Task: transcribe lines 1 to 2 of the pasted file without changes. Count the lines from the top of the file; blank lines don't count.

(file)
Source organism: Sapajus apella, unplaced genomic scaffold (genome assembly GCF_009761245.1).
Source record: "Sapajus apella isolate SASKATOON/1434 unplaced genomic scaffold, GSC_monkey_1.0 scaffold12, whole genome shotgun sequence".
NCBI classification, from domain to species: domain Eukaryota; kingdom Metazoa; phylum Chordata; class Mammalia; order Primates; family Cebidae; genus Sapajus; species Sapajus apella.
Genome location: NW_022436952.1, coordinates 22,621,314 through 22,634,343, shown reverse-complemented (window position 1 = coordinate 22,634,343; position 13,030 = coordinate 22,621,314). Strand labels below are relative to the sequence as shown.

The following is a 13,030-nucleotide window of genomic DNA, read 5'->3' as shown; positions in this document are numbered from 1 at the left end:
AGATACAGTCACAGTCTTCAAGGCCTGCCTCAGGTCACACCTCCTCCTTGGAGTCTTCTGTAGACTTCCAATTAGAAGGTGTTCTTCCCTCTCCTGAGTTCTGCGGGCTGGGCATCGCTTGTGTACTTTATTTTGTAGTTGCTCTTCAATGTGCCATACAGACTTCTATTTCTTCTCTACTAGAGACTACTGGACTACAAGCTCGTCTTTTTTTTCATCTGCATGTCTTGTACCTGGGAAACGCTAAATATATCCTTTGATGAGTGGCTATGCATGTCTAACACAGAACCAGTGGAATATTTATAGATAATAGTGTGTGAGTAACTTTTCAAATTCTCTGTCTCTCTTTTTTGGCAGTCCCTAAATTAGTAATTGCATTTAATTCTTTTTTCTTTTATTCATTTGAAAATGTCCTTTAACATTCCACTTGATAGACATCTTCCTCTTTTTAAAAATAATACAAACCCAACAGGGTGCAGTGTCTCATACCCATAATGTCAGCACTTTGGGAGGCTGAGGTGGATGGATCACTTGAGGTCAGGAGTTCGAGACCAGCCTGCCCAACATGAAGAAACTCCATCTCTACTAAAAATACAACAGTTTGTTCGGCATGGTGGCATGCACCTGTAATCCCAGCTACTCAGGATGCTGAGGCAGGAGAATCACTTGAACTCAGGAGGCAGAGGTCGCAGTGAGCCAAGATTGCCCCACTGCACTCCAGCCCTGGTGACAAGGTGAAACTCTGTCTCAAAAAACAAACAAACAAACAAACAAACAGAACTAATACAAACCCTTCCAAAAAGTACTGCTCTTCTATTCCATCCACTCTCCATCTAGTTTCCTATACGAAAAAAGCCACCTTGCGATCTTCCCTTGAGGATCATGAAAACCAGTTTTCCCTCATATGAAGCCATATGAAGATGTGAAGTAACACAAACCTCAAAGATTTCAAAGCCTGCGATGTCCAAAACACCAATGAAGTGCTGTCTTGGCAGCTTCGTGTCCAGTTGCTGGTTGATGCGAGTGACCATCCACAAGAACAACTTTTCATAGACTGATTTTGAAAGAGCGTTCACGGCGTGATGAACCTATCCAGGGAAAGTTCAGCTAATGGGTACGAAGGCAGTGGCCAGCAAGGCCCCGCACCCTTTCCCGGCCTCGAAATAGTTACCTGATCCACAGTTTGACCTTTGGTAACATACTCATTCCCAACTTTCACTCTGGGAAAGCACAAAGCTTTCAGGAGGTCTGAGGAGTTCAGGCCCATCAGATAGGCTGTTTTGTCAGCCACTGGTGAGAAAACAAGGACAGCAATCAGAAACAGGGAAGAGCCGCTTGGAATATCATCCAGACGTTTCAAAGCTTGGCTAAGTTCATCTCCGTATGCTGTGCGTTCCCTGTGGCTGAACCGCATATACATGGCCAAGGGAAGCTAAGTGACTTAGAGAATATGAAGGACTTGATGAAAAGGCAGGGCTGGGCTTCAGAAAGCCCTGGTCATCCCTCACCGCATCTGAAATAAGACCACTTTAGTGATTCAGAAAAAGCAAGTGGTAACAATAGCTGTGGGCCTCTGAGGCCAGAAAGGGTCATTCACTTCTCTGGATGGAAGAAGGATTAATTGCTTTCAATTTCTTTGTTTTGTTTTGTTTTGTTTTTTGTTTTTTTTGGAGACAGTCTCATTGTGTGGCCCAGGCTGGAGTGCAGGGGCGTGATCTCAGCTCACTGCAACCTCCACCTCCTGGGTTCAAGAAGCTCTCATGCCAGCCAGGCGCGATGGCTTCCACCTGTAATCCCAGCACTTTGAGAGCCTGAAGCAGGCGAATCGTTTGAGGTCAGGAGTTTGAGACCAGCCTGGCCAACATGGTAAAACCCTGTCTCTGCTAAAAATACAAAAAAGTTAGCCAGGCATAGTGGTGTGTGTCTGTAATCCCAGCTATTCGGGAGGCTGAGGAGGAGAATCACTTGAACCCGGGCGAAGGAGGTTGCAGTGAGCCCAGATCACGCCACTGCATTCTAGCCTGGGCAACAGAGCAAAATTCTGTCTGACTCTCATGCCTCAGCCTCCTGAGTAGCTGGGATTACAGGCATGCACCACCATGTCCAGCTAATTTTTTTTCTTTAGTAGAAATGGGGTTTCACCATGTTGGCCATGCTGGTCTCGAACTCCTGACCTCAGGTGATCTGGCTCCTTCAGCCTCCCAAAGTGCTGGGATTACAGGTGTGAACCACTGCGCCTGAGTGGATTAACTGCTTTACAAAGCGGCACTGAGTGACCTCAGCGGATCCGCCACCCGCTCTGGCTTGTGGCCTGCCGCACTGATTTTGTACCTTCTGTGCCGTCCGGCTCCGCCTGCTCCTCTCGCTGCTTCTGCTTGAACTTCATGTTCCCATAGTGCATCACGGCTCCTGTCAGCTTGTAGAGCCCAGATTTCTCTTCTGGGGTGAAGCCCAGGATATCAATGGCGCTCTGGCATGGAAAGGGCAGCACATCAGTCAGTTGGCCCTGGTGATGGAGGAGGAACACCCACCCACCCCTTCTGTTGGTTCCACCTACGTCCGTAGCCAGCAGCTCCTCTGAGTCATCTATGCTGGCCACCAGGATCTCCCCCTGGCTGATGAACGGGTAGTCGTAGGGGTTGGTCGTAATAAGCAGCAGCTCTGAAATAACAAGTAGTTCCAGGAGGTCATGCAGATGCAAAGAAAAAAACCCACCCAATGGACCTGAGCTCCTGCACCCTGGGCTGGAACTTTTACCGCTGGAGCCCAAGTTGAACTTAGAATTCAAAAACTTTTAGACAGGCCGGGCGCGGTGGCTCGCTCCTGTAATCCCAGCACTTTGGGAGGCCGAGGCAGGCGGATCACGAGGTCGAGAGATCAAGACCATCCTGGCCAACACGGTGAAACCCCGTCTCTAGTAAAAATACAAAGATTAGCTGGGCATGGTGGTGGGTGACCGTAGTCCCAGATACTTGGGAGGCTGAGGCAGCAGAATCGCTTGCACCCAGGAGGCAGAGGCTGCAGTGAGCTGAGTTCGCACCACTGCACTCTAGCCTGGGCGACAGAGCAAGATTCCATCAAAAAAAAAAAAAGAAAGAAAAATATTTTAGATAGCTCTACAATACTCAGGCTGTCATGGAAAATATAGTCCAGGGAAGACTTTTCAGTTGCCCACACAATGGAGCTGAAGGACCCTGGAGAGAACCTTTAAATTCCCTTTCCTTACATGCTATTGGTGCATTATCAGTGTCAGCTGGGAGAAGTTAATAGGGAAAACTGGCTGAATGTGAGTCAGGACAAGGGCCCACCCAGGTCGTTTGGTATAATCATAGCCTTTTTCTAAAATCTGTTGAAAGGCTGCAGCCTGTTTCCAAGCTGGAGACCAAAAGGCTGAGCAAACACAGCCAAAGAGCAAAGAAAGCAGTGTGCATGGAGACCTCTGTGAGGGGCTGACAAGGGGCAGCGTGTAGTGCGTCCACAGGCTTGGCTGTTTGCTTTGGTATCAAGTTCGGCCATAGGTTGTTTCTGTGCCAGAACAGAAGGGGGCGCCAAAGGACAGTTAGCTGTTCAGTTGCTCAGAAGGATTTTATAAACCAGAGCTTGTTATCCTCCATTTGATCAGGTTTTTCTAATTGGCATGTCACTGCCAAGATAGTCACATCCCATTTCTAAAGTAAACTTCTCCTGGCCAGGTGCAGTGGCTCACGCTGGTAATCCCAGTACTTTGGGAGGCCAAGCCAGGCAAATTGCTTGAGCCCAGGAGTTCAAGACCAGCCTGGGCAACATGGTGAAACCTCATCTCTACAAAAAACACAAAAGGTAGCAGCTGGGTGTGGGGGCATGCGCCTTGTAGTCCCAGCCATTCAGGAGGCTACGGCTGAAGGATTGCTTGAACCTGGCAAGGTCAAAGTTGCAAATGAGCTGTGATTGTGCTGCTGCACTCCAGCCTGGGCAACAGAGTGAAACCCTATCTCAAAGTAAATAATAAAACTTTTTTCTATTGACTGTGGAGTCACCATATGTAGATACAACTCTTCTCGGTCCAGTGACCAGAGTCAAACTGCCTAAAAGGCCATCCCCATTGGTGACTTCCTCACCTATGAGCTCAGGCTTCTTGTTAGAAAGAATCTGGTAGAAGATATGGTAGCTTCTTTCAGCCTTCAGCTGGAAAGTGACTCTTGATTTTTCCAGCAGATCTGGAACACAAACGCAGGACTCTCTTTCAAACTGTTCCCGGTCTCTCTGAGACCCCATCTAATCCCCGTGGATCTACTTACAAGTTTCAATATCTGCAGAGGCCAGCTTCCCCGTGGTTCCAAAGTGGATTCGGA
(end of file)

Source organism: Sapajus apella, unplaced genomic scaffold (genome assembly GCF_009761245.1).
Source record: "Sapajus apella isolate SASKATOON/1434 unplaced genomic scaffold, GSC_monkey_1.0 scaffold12, whole genome shotgun sequence".